‘Leopard print’ vans to be rolled out in Ireland tomorrow

Digg, the Google-owned search engine, is expected to roll out the first of its new Leopard print vans in the Republic of Ireland.

The Leopard print van is a concept that combines two main components: a print engine and a print printer.

Digg uses the print engine to print the website content on the screen, while the printer produces a black and white version of the site on the print-ready part.

The first batch of Leopard print-outs will be rolled-out tomorrow at the start of Digg’s ‘New Year in Ireland’ programme.

It is part of the company’s annual ‘New Ireland’ campaign.

Leopard prints will also be available at its headquarters in San Francisco, California.

This year’s New Year in Dublin marks the 75th anniversary of the founding of the Irish National Archives, with an exhibition entitled ‘Dying to Dig: The Making of the Archives of Ireland’ in the National Archives building.

The new print-on-demand service will make it easier for Irish users to get a high-quality digital copy of their digital content, while also allowing for easy access to other digital content.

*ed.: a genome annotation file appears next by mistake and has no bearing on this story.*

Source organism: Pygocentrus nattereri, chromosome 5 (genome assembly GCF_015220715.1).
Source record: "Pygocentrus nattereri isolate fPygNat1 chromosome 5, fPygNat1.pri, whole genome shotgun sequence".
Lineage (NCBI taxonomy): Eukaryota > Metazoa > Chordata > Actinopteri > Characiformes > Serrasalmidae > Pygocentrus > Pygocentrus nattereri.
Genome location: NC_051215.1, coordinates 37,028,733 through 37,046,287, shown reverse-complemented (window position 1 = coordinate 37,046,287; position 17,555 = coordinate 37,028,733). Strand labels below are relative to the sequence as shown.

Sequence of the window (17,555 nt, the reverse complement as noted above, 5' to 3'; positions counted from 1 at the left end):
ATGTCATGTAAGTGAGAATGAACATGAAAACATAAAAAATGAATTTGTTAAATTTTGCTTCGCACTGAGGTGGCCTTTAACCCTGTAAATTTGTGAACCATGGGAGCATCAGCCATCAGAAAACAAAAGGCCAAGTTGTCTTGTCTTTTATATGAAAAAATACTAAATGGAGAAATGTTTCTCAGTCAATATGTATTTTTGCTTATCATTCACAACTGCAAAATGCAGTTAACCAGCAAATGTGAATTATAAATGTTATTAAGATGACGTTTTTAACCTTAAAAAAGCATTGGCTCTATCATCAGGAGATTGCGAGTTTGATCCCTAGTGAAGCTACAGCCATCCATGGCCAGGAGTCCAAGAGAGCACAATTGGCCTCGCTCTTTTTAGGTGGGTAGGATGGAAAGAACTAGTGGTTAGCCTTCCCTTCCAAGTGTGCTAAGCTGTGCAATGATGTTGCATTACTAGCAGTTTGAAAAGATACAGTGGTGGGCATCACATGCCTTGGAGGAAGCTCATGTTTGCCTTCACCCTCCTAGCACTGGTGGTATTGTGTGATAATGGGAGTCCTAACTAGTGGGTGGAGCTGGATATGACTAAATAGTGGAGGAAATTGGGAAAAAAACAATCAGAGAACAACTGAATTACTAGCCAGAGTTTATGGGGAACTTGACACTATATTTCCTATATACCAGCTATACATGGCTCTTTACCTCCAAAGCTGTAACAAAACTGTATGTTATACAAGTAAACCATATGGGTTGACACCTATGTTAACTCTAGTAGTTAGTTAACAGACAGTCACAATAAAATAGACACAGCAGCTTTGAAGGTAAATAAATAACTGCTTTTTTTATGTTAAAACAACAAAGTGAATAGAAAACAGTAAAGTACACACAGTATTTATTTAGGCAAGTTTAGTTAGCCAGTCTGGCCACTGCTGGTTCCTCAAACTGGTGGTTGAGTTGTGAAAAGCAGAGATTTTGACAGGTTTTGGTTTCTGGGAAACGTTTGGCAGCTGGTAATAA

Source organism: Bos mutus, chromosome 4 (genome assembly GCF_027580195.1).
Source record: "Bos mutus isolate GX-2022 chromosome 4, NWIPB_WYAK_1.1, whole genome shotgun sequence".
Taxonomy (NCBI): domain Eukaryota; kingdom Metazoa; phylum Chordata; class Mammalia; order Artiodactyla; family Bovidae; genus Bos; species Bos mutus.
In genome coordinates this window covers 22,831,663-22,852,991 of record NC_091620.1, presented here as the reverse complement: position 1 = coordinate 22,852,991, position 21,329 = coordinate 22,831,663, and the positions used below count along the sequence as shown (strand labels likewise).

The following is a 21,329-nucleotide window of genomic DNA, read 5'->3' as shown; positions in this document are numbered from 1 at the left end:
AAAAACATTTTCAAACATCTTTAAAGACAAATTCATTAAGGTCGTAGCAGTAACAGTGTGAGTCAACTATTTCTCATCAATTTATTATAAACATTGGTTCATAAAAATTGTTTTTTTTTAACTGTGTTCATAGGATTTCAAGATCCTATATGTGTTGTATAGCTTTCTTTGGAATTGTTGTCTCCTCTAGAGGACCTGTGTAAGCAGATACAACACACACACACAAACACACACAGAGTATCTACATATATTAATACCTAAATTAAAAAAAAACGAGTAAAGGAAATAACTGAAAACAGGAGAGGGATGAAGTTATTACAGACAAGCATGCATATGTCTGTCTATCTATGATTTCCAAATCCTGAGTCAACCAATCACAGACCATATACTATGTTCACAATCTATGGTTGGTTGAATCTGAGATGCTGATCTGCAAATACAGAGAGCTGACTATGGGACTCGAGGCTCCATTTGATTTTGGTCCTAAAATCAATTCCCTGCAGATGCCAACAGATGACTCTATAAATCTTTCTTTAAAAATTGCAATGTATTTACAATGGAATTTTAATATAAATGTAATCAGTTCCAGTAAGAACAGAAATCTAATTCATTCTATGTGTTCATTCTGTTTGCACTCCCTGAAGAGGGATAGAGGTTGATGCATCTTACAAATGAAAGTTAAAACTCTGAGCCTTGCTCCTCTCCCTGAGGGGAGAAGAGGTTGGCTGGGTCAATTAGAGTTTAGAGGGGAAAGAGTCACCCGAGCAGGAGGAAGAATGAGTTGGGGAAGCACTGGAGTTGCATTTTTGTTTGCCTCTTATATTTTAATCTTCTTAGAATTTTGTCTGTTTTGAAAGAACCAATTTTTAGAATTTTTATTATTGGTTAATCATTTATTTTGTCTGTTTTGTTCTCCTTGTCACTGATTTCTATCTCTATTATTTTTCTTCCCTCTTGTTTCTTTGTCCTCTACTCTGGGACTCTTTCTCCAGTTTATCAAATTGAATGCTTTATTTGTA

The programme will also see Digg roll out a new ‘Leopards’ programme, which is intended to highlight the achievements of Irish people working on the digital front.

Diggs aims to encourage and empower Irish digital talent through its Leopard programme, while making it easier to access digital content in the digital age.

Online retail outlets like Amazon and B&m are also expected to begin offering digital products on a wide range of platforms, including the Digg platform.

Irish Digital Network (IDN) was created in 2014 to enable the internet and digital services to be shared and interoperated between Irish companies and their customers in a truly Irish way.

IDN’s aim is to build the digital economy of the future, and to build a culture of sharing, interoperability and innovation.

The Digg team will also explore ways to connect the Irish economy to the global digital economy by supporting local innovation and the growth of Irish startups.

For more information on Digg and its programme, visit the company website.